Dr. Campbell's research addresses First Amendment legal history, media coverage of lynchings, and representation of African Americans in the media, including news, advertising and entertainment programming. His work uses collective memory and framing as well as cultivation analysis.
Faculty and Staff
Kenneth Campbell, Ph.D.
|Title:||Mass Communications Sequence Head
|Department:||School of Journalism and Mass Communications
College of Information and Communications
School of Journalism and Mass Communications
B.S., Political Science, East Carolina University
M.S., Journalism, Columbia University
Ph.D., Mass Communications, University of North Carolina-Chapel Hill
Dr. Kenneth Campbell is a former journalist and copyeditor for the Niagara Falls Gazette, Greensboro News & Record, Miami Herald, St. Petersburg Times, Boston Globe and Philadelphia Inquirer. For years, he was director of the School of Journalism and Mass Communications’ Southeastern Multicultural Newspaper Workshop that trained minority journalists. He has taught in journalism workshops in Zambia and Greece and participated in a faculty development experience in Cameroon. He was selected to the prestigious Kellogg National Fellows Program for leadership development, which included study in Austria, Mexico, Brazil, South Africa and Russia.
Dr. Campbell teaches courses in mass communications theory, the representation of women and minorities in the media, and mass media history. He has also chaired a number of master's thesis and dissertations. Dr. Campbell is most successful when he can tap into his students' culture for examples, illustrations and meaning. He recently presented “10 Teaching Tips” using songs from one of his favorite R&B groups, The Temptations, at the annual Association for Education in Journalism and Mass Communication conference, including lessons from hits like “Funky Music Sho’ Nuff Turns Me On” and "My Girl."
Campbell, Kenneth & Wiggins, Ernest L., Walking a tightrope: Obama's duality as framed by selected African American columnists, Journalism Practice, published online: 13 May 2014. DOI:10.1080/17512786.2014.916486.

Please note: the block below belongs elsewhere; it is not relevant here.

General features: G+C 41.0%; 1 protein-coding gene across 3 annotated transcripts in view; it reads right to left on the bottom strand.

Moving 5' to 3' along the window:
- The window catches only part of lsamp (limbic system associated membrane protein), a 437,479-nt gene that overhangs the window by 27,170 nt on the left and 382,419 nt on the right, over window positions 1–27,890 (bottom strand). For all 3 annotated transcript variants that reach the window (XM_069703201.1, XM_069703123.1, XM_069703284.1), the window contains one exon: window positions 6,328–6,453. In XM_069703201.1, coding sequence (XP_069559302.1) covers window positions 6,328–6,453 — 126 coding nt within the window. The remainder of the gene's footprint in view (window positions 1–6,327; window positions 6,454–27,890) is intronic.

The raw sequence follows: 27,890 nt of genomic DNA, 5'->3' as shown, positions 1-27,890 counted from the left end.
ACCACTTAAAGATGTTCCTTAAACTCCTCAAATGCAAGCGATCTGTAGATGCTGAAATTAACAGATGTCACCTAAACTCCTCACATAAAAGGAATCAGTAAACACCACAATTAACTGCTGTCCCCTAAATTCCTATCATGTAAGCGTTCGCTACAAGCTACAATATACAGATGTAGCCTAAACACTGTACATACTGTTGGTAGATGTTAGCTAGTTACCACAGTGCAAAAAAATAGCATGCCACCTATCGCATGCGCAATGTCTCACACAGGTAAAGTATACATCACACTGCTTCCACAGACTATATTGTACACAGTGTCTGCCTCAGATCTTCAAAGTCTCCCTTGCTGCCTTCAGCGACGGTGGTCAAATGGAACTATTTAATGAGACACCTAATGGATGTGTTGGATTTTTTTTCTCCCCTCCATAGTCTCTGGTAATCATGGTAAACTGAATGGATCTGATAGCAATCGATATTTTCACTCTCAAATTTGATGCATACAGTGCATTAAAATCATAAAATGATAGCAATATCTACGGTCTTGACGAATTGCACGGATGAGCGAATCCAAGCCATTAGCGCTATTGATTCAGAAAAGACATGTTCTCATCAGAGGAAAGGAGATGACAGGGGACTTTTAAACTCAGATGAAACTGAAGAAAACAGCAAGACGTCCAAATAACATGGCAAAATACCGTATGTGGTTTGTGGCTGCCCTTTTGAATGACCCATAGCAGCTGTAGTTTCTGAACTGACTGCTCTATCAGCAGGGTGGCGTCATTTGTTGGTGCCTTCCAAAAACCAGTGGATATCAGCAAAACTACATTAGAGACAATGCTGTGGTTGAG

Tucker-McLaughlin, M. & Campbell, K. (2013). Media and Hillary Clinton’s political leadership: A model for understanding construction of collective memory. In Michele Lockhart & Kathleen Mollick (Eds.), Political Women Language and Leadership (Lexington Books, 2013).
Campbell, K., Wei, R., Leung, W.C., & Mikashavidze, M. (2013). It’s the leadership, stupid, not the economy: A framing study of newspaper endorsements of presidential candidates in the 2012 election. Refereed Poster Session, annual meeting of the Association for Education in Journalism and Mass Communication, Washington, D.C.
Tucker-McLaughlin, M. & Campbell, K. (2012). A grounded theory analysis: Hillary Clinton represented as innovator and voiceless in TV news. Electronic News.
Campbell, K. (2012). Reconsidering colonization, considering “degradation” and religious preparation as influences on Samuel E. Cornish. Refereed Paper, American Journalism Historians Association, Raleigh, N.C.
Member, Carolina Core Curriculum Committee
Member, Student Judicial Council
Editorial board, Howard Journal of Communication
Editorial board, Journalism and Mass Communication Educator
Former journalism sequence head, University of South Carolina School of Journalism and Mass Communications
Former president, Black Faculty and Staff Association
Former chair, Intellectual Property Committee
Former head, Association for Education in Journalism and Mass Communication Minorities and Communication Division
Former two-term member, Association for Education in Journalism and Mass Communication’s Committee on Teaching Standards
Former two-term member, The Accrediting Council on Education in Journalism and Mass Communications
Former member, University Graduate Council
Former member, Faculty Senate
Dr. Campbell participates in youth development activities for adolescents, including mentoring and tutoring. He also serves as a church youth director.